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  • Willy Allison

Does Surveillance Suffer from an Identity Crisis?

Updated: Oct 8, 2019

A quick quiz. What does surveillance do? Does it: a) video-record the casino operation; b) catch cheats and thieves; c) monitor the casino to ensure compliance of laws, regulations, and internal controls; d) assist gaming management with customer disputes; or e) all of the above?

Alright, I’m going to assume you guessed E. Not bad. You’ve had a chance to do your homework and read your casino’s internal controls (written back in the ‘80s or ‘90s) or at least seen an episode of Las Vegas. Now if you are a SNAG (surveillance new age guy) you are probably thinking, “if only my job was that simple.”

Lately I have been hearing an increased use of the phrase “Las Vegas model. This is not the title of a new reality show or a beautiful woman who gets paid to have her photo taken with casino high rollers or rock states. It’s simply a term used when discussing plans or jurisdictions around the world that are considering casino gaming expansion in their region.

The Las Vegas model is the shift from the view of casinos as just a place to gamble to a venue where all your entertainment, leisure, and business needs can be fulfilled. The model works. Visitation is up. Customer spending is up. Revenues are up.

But what does this shift mean for the role of casino surveillance? Years ago, life in surveillance was simple. Give guys (you trusted who knew the game and players) a pair of binoculars and send them up to the catwalk to keep an eye on the money. These were the days when the game was the undisputed bread winner in the casino household.

Back then the threats of cheating and theft in casinos were countered by a game protection chain of accountability that started with the front-line dealer and was clearly defined through multiple layers of casino supervision with a final stop in surveillance.

We all remember that memorable quote from Robert De Niro in the movie Casino, “everyone watches everyone.” As time went by and technology gave us state-of-the-art video capabilities and computers, we were able to put away our binoculars and dust off the grimy soot from those covert catwalk missions.

In the late ‘80s we welcomed the birth of the “Megacasino,” which paved the way for huge multi-attraction destinations that drew in mega customers and mega opportunities for gaming companies. Ironically, today the term megacasino is a little outdated. It seems today’s standard new casino is yesterday’s megacasino.

But true to the ancient Chinese philosophy of Yin and Yang, this increased opportunity for casinos meant increased threats for casino surveillance and security. In life, some guys say, “Mo money, mo problems.” In casinos, Ive heard surveillance guys say, “Mo money, mo people, mo problems.”

The increased threats are primarily caused by three major factors: 1) A sheer increase in volume (gaming and people); 2) a shortage of experienced floor staff; and 3) a shortage of experienced surveillance experts.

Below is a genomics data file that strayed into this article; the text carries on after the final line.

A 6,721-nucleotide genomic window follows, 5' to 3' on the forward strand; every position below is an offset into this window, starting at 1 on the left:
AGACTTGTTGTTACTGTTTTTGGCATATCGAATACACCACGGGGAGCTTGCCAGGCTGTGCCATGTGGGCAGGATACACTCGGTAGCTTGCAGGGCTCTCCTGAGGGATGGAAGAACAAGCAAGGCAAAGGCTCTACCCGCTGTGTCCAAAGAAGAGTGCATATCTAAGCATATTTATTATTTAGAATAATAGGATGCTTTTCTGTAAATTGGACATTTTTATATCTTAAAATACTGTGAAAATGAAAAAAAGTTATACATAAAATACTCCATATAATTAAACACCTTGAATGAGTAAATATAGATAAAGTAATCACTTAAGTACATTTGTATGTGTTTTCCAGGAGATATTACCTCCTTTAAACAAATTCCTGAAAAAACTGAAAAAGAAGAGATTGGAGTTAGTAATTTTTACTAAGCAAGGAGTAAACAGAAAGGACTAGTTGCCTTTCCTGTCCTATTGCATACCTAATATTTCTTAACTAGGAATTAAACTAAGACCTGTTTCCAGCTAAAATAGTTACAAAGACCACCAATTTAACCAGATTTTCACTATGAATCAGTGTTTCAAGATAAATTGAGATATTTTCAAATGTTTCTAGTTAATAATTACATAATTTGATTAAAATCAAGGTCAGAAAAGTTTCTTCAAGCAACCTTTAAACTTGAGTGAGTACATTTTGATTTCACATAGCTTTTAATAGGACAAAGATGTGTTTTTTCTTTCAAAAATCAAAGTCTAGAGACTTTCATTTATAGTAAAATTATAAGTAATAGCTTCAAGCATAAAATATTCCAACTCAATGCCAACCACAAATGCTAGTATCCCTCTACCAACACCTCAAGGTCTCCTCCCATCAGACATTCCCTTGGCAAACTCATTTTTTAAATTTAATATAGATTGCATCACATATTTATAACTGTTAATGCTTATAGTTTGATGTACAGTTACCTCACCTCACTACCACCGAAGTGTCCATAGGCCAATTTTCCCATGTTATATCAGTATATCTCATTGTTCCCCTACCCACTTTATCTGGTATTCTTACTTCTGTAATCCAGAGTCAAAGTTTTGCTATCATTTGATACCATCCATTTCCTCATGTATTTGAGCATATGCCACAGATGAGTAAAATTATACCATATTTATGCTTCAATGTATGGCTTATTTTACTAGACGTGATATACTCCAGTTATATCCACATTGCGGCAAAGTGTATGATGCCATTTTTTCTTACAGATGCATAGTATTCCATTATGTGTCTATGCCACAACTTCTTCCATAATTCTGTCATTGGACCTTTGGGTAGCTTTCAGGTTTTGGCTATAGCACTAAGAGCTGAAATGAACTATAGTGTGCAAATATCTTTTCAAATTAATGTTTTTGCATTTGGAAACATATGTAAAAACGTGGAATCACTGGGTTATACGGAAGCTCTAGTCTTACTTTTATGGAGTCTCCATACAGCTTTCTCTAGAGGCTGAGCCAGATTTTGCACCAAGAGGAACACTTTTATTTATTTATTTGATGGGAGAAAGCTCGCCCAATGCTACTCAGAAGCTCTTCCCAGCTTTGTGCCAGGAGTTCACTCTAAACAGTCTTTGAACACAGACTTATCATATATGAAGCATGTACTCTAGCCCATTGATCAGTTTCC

Professionally-run surveillance departments recognized these issues and acted decisively. They worked closer with their human resource department to develop a recruitment strategy, specialist in-house training programs, a department organization structure, and a head count that made sure all responsibility that came from increased activity would not slip between the gaps.

To maintain an effective game protection program, surveillance managers must develop good communication with gaming and security management. I call this the “casino triangle offense.” Besides weekly meetings and report sharing, I always make sure the numbers of the managers in the triangle are programmed in my cell phone speed dial (along with my boss).

One of the biggest challenges a surveillance manager has is protecting the game, while simultaneously reaching the balance between good customer service and good security. I look back fondly on those days of compromise, and although the members of the triangle didn’t always see eye to eye, there was no questions we all had the same purpose.

Fast forward to the casino surveillance world today. Surveillance departments are increasing their customer base. Yes, that’s right. Business is booming for “Big Brother.”

I saw a trend emerge in the early ’90s. As the surveillance director for a new multipurpose property (MPP), I began to notice my popularity grow. Suddenly my number was on the speed dial list of managers throughout the complex outside my triangle.

I got regular calls from the hotel manager, the food and beverage managers, the property ops manager, the retail store manager, the loading dock manager, the valet manager, the IT manager, the purchasing manager, the wardrobe manager, the legal manager, and the HR manager (I drew the line when the candlestick maker called).

This is what I think happened. The information age arrived. To be more specific, the video age. Before the arrival of the MPP, closed circuit television was used exclusively to monitor money on the floor. That’s where all the money came from, sot hat’s where the cameras were located. As casinos evolved, new revenue streams were established that required videos security to minimize internal fraud and theft.

Management who didn’t traditionally come from the casino industry saw the power and protection that video security could provide. They like the idea of not only having 24-house recording, but the luxury of access to experts who could proactively monitor specific threats and specific times.